Look, there’s something we need to seriously talk about, Copywriters. I’m finding myself picking up the pieces you left in your wake, and frankly, I’m tired of it. So, from now on out, the Campsite Rule is in place for client contacts. Just like Dan Savage (a talented writer and seemingly decent human) long ago declared for human relationships, I declare that you shall no longer leave your clients a wreck.
If you’ve not heard of the Campsite Rule, let me introduce you. Savage, a sex columnist, coined the phrase in the mid 2000s for relationships where one person is considerably older than the other — but let’s face it, this shit applies to all sorts of situations. The gist of it is that you’re to leave the other person in at least as good of a condition as you found them, just like at a campsite. Don’t break them and leave a mess for the next guy. And, boy, do you Copywriters love to leave a string of bodies in your wake.
You’re Fucking Up Big Time, Writers
If there’s one thing — one thing — that I always advise when it comes to clients, it’s to never, ever fuck them or burn your bridges. You never know when you’re going to need a reference, a recommendation or simply want to reconnect with them.
This life is too unpredictable to destroy carefully cultivated relationships. Period. Your clients are putting their trust in you and their business’s marketing in your hands. If you can’t commit to that fully, you need to bow out gracefully — not leave them in the lurch. Let me give you an example.
I know of a guy who isn’t the best client in the world — he’s not going to get any sort of award for being an amazing client, but he’s still an ok guy. He’s gun shy about working with copywriters because some, a few, have taken his money and never delivered. Because it’s been small potatoes, he didn’t have much in the way of recourse, other than to become even more defensive and paranoid about the next writer. I’ve worked with this particular fellow on and off for the better part of three years because he keeps trying to find a cheaper copywriter and keeps running into this problem.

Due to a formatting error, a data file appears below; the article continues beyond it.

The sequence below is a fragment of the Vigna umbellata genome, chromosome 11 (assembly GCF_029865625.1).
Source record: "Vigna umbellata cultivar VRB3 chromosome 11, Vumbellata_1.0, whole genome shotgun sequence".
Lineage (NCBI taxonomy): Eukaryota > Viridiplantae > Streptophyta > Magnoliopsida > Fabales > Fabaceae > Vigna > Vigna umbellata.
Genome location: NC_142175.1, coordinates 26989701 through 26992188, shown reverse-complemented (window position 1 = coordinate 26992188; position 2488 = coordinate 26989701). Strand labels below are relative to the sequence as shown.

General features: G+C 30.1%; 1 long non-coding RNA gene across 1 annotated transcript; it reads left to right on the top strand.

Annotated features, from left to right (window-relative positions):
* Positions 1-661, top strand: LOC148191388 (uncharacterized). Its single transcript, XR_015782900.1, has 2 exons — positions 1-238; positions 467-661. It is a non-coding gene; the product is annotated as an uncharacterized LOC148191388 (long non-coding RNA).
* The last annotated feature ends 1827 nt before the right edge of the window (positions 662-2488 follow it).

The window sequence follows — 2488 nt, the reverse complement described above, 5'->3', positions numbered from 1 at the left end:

Well, I can hear you say, he deserves it for being such a cheap bastard. Normally, I’d agree with you, but no… no, you’re wrong. Super fucking wrong. No one deserves to be treated like this. If you feel like you deserve more money, it’s on you for not asking for it or for not finding a client who can or will pay the toll. It’s NOT on you to rip off a client because you can.
I have another client who is entirely too nice and lets a lot of things slide. One of her former writers was consistently late, putting her into a bad position with the companies she was cultivating. She either had to pick up the slack, or more often, deliver late and further damage her reputation. This is also not cool, people. Campsite Rule. You don’t burn down the fucking campground where you’re staying!
Being a Better Human and Copywriter
I work with writers at all levels of this profession, both as Project Manager at Top Shelf Copy and as an independent freelancer who frequently collaborates with others. When I say all levels, I mean from green behind the ears junior copywriters to 20 year veterans in the field. These guys earn a huge range of pay, but the ones at the top have a few things in common. Mostly, they observe the Campsite Rule.